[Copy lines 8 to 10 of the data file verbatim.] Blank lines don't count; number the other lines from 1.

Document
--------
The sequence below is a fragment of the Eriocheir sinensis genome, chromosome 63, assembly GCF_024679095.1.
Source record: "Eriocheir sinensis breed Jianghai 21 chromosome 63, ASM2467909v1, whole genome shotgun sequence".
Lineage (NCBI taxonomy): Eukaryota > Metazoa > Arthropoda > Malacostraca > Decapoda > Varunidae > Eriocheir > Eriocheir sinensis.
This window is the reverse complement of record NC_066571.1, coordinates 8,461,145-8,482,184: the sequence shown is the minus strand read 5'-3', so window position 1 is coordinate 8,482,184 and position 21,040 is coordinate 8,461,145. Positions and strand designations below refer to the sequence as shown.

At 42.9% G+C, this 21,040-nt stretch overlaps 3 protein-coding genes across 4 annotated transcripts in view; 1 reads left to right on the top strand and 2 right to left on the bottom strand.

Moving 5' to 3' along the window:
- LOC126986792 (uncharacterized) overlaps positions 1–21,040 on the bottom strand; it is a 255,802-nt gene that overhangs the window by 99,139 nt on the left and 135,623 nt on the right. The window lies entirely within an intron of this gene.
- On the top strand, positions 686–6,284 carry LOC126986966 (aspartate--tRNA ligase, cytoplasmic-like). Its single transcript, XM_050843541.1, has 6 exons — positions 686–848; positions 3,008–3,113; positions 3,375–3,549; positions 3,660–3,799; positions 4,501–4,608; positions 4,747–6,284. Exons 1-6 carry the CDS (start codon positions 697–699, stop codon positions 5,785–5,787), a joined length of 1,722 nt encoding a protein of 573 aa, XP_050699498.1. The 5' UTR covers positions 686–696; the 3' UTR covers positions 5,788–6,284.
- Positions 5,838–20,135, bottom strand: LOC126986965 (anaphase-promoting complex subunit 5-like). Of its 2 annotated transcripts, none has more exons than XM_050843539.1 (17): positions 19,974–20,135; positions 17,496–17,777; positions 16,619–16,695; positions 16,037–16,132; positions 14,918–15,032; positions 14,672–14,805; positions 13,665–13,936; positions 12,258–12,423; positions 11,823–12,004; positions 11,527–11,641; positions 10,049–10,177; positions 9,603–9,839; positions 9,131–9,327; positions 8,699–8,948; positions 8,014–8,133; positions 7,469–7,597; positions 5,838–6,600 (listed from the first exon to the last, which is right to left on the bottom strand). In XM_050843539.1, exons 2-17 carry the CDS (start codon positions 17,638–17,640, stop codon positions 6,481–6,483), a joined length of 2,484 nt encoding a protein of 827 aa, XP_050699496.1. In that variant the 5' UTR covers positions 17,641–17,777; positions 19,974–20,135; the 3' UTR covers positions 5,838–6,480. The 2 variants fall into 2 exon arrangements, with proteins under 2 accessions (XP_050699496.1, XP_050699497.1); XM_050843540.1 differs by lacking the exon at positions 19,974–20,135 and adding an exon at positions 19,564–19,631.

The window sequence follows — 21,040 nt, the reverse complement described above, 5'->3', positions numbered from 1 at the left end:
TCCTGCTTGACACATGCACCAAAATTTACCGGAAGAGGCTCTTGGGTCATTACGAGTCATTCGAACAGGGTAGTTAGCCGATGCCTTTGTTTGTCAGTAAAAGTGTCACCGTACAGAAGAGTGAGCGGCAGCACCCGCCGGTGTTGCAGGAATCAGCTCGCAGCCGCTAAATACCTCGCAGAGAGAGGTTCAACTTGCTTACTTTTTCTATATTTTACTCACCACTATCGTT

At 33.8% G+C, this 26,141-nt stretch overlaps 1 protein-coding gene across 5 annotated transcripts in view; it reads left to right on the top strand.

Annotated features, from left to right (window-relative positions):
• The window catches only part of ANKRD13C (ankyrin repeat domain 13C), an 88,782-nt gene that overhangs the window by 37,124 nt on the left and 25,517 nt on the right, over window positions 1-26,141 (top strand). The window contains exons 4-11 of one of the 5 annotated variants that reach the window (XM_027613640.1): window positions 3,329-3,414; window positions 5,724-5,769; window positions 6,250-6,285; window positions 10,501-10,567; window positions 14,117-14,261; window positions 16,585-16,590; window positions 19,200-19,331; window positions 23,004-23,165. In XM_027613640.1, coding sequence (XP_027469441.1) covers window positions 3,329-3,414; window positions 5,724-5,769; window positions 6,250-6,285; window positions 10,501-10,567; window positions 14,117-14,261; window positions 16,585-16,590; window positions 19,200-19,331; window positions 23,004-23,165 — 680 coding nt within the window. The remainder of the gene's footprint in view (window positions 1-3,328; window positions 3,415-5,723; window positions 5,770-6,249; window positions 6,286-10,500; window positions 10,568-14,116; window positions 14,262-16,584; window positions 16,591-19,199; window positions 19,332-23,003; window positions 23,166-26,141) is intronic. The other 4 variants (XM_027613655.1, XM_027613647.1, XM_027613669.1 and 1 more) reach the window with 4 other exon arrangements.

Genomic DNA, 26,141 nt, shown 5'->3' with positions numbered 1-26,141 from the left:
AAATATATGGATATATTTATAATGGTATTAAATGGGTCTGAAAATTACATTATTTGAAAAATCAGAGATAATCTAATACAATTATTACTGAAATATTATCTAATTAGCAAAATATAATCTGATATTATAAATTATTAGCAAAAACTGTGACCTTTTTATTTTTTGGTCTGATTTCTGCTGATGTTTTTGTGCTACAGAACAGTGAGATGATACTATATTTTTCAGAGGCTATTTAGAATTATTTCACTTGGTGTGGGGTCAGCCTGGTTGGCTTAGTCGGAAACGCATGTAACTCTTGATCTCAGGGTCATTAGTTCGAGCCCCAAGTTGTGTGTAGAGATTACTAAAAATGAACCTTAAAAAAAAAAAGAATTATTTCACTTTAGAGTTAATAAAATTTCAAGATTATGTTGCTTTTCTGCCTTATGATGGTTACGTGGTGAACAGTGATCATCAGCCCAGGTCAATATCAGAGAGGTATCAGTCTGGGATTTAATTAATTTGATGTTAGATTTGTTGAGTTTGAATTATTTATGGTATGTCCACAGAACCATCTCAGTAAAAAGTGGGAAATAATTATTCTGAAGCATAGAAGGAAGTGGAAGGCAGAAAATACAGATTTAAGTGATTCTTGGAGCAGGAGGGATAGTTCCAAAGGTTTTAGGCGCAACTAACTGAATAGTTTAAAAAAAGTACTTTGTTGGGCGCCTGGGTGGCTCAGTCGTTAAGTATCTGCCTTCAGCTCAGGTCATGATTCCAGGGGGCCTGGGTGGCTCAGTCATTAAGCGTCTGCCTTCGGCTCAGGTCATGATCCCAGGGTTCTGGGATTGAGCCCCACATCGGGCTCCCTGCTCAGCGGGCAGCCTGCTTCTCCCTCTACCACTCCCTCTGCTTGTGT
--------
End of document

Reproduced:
- On the top strand, positions 686–6,284 carry LOC126986966 (aspartate--tRNA ligase, cytoplasmic-like). Its single transcript, XM_050843541.1, has 6 exons — positions 686–848; positions 3,008–3,113; positions 3,375–3,549; positions 3,660–3,799; positions 4,501–4,608; positions 4,747–6,284. Exons 1-6 carry the CDS (start codon positions 697–699, stop codon positions 5,785–5,787), a joined length of 1,722 nt encoding a protein of 573 aa, XP_050699498.1. The 5' UTR covers positions 686–696; the 3' UTR covers positions 5,788–6,284.
- Positions 5,838–20,135, bottom strand: LOC126986965 (anaphase-promoting complex subunit 5-like). Of its 2 annotated transcripts, none has more exons than XM_050843539.1 (17): positions 19,974–20,135; positions 17,496–17,777; positions 16,619–16,695; positions 16,037–16,132; positions 14,918–15,032; positions 14,672–14,805; positions 13,665–13,936; positions 12,258–12,423; positions 11,823–12,004; positions 11,527–11,641; positions 10,049–10,177; positions 9,603–9,839; positions 9,131–9,327; positions 8,699–8,948; positions 8,014–8,133; positions 7,469–7,597; positions 5,838–6,600 (listed from the first exon to the last, which is right to left on the bottom strand). In XM_050843539.1, exons 2-17 carry the CDS (start codon positions 17,638–17,640, stop codon positions 6,481–6,483), a joined length of 2,484 nt encoding a protein of 827 aa, XP_050699496.1. In that variant the 5' UTR covers positions 17,641–17,777; positions 19,974–20,135; the 3' UTR covers positions 5,838–6,480. The 2 variants fall into 2 exon arrangements, with proteins under 2 accessions (XP_050699496.1, XP_050699497.1); XM_050843540.1 differs by lacking the exon at positions 19,974–20,135 and adding an exon at positions 19,564–19,631.

The window sequence follows — 21,040 nt, the reverse complement described above, 5'->3', positions numbered from 1 at the left end: